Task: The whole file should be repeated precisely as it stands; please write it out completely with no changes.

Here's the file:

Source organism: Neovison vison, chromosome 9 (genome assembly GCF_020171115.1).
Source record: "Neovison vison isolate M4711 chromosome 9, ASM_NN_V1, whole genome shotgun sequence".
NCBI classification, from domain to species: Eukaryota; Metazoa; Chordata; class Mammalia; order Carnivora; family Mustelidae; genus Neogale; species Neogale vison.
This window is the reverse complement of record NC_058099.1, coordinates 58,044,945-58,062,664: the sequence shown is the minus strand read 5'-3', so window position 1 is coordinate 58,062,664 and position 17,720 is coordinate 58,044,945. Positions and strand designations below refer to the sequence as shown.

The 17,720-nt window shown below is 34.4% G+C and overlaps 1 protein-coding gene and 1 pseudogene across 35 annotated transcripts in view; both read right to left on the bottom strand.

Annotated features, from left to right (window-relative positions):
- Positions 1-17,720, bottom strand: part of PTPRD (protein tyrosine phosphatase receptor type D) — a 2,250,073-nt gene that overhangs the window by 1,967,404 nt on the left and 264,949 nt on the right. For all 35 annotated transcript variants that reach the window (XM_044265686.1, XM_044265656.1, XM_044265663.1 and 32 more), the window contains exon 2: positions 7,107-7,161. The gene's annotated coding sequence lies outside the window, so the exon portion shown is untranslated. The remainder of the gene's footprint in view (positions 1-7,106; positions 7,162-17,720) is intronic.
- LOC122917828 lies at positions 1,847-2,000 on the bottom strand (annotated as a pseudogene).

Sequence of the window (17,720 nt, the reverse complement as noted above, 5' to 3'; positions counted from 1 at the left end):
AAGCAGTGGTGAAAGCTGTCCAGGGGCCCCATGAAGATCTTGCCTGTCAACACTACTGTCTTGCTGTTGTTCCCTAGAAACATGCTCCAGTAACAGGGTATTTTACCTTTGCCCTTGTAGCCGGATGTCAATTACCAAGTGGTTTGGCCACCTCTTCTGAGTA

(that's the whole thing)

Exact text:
Source organism: Neovison vison, chromosome 9 (genome assembly GCF_020171115.1).
Source record: "Neovison vison isolate M4711 chromosome 9, ASM_NN_V1, whole genome shotgun sequence".
NCBI classification, from domain to species: Eukaryota; Metazoa; Chordata; class Mammalia; order Carnivora; family Mustelidae; genus Neogale; species Neogale vison.
This window is the reverse complement of record NC_058099.1, coordinates 58,044,945-58,062,664: the sequence shown is the minus strand read 5'-3', so window position 1 is coordinate 58,062,664 and position 17,720 is coordinate 58,044,945. Positions and strand designations below refer to the sequence as shown.

The 17,720-nt window shown below is 34.4% G+C and overlaps 1 protein-coding gene and 1 pseudogene across 35 annotated transcripts in view; both read right to left on the bottom strand.

Annotated features, from left to right (window-relative positions):
- Positions 1-17,720, bottom strand: part of PTPRD (protein tyrosine phosphatase receptor type D) — a 2,250,073-nt gene that overhangs the window by 1,967,404 nt on the left and 264,949 nt on the right. For all 35 annotated transcript variants that reach the window (XM_044265686.1, XM_044265656.1, XM_044265663.1 and 32 more), the window contains exon 2: positions 7,107-7,161. The gene's annotated coding sequence lies outside the window, so the exon portion shown is untranslated. The remainder of the gene's footprint in view (positions 1-7,106; positions 7,162-17,720) is intronic.
- LOC122917828 lies at positions 1,847-2,000 on the bottom strand (annotated as a pseudogene).

Sequence of the window (17,720 nt, the reverse complement as noted above, 5' to 3'; positions counted from 1 at the left end):
AAGCAGTGGTGAAAGCTGTCCAGGGGCCCCATGAAGATCTTGCCTGTCAACACTACTGTCTTGCTGTTGTTCCCTAGAAACATGCTCCAGTAACAGGGTATTTTACCTTTGCCCTTGTAGCCGGATGTCAATTACCAAGTGGTTTGGCCACCTCTTCTGAGTA